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Slack economy jams campuses

A baby boom 'echo' and scarce job openings have sent college enrollment soaring. Schools are straining to keep up.

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The University of Houston seniors sit on a bench outside the student center, eating Trix from a Ziploc bag and watching the crush of humanity. This year, there's even more humanity to see: Here, and across the US, campuses are experiencing record enrollments and spiraling demands on bulging, budget-strapped schools.

"This is the most students we've ever had," says senior Jason Faircloth, adjusting his backpack. "It makes for a lot of school spirit, but it also makes for ... longer waits. And the parking situation – oh, man." Enrollment here is at an all-time high of 34,455 – a 4.6 percent jump. And UH is not alone:

• At some schools, growth is stunning. Kansas State University's enrollment leapt 25 percent this fall; California State University San Marcos saw an 18.8 percent jump.

• For the first time, Washington State colleges accepted more students than the state will help fund. At one point, the University of Washington had 350 in line for beds.

• The pressure is perhaps starkest at community colleges, which are seeing double-digit enrollment rises as students hunt for tuition bargains. Traditionally open to all, some two-year schools are now turning people away.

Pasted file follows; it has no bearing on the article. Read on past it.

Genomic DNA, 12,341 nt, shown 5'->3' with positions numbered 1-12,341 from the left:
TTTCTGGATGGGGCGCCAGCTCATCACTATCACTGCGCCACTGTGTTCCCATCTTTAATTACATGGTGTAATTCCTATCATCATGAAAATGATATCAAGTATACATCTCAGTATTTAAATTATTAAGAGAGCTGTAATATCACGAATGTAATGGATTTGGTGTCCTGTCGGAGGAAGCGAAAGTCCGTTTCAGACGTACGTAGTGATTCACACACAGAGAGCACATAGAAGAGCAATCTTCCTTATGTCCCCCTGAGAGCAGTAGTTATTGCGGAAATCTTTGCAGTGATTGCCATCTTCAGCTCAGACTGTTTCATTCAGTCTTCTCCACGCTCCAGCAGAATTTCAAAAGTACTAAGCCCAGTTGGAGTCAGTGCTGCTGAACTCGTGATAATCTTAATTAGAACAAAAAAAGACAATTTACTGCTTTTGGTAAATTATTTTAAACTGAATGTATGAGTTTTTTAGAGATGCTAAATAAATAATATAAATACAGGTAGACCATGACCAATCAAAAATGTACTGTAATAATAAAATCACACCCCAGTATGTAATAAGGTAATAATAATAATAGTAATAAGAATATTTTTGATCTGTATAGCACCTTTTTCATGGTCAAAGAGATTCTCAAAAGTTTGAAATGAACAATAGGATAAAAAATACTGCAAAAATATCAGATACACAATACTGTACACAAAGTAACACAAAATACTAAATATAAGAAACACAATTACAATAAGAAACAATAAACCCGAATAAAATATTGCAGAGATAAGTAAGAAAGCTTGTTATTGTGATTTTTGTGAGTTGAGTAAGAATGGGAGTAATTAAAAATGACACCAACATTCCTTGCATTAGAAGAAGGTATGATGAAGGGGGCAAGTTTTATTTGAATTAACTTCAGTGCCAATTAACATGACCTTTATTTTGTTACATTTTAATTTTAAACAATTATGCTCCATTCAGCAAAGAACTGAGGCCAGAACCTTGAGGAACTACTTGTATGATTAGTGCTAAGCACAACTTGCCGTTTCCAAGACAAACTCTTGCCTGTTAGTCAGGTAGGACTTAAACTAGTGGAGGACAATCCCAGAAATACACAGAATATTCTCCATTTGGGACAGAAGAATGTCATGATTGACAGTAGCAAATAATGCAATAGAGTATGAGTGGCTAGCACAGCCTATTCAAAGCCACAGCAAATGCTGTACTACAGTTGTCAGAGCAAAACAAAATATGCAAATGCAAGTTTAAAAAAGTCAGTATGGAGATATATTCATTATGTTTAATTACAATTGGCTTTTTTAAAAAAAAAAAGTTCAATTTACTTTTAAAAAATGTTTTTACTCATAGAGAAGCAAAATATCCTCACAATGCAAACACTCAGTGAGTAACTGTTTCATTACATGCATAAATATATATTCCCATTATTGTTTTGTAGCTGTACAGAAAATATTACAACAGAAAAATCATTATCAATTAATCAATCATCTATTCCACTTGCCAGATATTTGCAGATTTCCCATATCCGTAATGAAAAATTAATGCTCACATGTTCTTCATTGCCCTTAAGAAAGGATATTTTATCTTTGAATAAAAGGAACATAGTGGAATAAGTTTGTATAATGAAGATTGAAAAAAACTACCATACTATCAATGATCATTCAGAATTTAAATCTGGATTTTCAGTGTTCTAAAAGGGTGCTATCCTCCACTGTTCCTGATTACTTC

Part of it, say experts, is the baby-boom "echo," as children of boomers hit college – a demographic blip that will ebb over the next decade. But a rapid immigrant influx and the souring economy have also made enrollment swell.

All this comes at a time when states, facing massive shortfalls, are cutting higher-ed budgets, universities are increasing tuition, and students are seeking more financial aid.

"We expected big increases from [the baby boomlet]. We knew those kids were coming," says Jacqueline King, director of the Center for Policy Analysis at Washington's American Council on Education. But what experts didn't expect was a simultaneous recession, sending people back to school in hopes of staying marketable. And that, amid huge budget cuts, is creating a "double whammy," says Ms. King.

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